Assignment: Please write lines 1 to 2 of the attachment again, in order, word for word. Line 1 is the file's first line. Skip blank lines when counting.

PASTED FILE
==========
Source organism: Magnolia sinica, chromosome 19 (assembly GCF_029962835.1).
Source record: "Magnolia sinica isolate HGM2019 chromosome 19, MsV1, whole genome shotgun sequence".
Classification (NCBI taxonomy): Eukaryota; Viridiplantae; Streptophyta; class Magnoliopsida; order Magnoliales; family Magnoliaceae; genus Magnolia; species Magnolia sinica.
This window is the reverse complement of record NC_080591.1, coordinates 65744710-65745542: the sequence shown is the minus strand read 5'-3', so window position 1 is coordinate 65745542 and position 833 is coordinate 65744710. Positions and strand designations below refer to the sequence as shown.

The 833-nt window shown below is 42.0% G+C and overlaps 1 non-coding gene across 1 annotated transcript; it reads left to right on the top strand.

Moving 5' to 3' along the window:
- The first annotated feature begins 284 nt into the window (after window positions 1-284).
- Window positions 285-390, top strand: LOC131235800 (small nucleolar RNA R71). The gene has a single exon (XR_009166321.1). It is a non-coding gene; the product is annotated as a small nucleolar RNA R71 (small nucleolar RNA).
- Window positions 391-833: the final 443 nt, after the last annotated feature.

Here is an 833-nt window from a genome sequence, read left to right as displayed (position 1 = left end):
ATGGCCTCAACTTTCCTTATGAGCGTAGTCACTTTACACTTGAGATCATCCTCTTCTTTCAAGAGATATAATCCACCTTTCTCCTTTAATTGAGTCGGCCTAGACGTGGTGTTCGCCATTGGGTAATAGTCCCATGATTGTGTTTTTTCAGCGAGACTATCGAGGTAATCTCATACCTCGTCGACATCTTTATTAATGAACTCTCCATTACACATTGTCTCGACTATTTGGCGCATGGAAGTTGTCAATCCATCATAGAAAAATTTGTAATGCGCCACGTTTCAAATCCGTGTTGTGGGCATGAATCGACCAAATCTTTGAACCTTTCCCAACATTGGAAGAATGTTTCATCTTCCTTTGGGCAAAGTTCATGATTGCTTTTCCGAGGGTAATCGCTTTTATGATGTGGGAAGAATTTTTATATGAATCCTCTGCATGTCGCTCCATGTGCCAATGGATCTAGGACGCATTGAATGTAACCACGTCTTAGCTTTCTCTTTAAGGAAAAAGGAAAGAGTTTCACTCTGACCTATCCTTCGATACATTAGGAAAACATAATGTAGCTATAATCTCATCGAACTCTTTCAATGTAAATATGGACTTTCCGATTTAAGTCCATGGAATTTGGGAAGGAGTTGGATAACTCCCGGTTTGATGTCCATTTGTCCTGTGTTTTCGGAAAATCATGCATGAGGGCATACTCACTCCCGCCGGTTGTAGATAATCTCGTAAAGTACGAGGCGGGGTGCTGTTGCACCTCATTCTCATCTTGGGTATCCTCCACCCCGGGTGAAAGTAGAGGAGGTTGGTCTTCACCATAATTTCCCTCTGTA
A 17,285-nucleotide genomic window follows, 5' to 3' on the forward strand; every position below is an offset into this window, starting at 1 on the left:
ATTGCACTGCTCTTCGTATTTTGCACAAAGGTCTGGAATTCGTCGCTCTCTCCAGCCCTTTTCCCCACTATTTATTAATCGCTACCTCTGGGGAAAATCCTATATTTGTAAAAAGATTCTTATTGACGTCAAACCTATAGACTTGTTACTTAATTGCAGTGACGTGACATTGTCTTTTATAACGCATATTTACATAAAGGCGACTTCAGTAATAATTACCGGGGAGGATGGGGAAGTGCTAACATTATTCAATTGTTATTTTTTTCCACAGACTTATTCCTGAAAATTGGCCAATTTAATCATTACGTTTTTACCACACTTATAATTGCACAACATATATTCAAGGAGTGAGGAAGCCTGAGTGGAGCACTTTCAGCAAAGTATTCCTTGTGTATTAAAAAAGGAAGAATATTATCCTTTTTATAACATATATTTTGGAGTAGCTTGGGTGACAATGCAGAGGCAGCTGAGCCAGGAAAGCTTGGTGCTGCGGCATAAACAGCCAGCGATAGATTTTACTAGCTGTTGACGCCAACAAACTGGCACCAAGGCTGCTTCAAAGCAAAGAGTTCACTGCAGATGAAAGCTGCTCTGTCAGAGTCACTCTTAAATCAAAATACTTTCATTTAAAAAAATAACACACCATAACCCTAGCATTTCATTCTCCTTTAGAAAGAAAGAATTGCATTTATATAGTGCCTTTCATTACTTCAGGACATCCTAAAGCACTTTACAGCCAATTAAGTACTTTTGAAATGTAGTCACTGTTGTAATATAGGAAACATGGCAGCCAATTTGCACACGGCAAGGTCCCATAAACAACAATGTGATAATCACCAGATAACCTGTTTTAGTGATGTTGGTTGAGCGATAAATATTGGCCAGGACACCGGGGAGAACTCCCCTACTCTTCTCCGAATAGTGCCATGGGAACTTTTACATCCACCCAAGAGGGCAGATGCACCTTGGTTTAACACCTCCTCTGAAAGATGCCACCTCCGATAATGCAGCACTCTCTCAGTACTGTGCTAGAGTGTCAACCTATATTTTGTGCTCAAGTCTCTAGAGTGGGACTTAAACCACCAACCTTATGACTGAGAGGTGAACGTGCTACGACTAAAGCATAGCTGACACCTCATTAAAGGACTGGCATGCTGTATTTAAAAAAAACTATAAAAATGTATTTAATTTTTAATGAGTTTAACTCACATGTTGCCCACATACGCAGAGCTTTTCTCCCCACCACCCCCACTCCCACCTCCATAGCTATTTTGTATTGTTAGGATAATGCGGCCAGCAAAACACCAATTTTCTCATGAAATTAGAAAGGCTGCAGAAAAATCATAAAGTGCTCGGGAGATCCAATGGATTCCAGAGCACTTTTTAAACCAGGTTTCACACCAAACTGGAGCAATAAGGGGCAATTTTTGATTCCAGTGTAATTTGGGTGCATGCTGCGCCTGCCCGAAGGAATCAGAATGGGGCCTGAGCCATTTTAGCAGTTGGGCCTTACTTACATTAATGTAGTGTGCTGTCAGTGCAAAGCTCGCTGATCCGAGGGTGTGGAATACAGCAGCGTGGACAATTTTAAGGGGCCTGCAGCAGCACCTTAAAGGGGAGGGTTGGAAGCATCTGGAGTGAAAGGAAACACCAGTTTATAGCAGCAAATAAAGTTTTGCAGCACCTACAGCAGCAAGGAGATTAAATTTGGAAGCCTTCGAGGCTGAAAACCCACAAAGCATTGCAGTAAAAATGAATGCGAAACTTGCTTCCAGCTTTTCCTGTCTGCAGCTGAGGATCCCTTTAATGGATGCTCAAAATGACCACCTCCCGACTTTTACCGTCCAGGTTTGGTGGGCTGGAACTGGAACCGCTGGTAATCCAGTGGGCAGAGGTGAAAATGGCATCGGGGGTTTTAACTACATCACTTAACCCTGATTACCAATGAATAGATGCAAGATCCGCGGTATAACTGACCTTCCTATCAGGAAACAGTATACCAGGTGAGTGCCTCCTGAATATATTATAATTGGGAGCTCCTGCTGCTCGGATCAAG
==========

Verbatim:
Source organism: Magnolia sinica, chromosome 19 (assembly GCF_029962835.1).
Source record: "Magnolia sinica isolate HGM2019 chromosome 19, MsV1, whole genome shotgun sequence".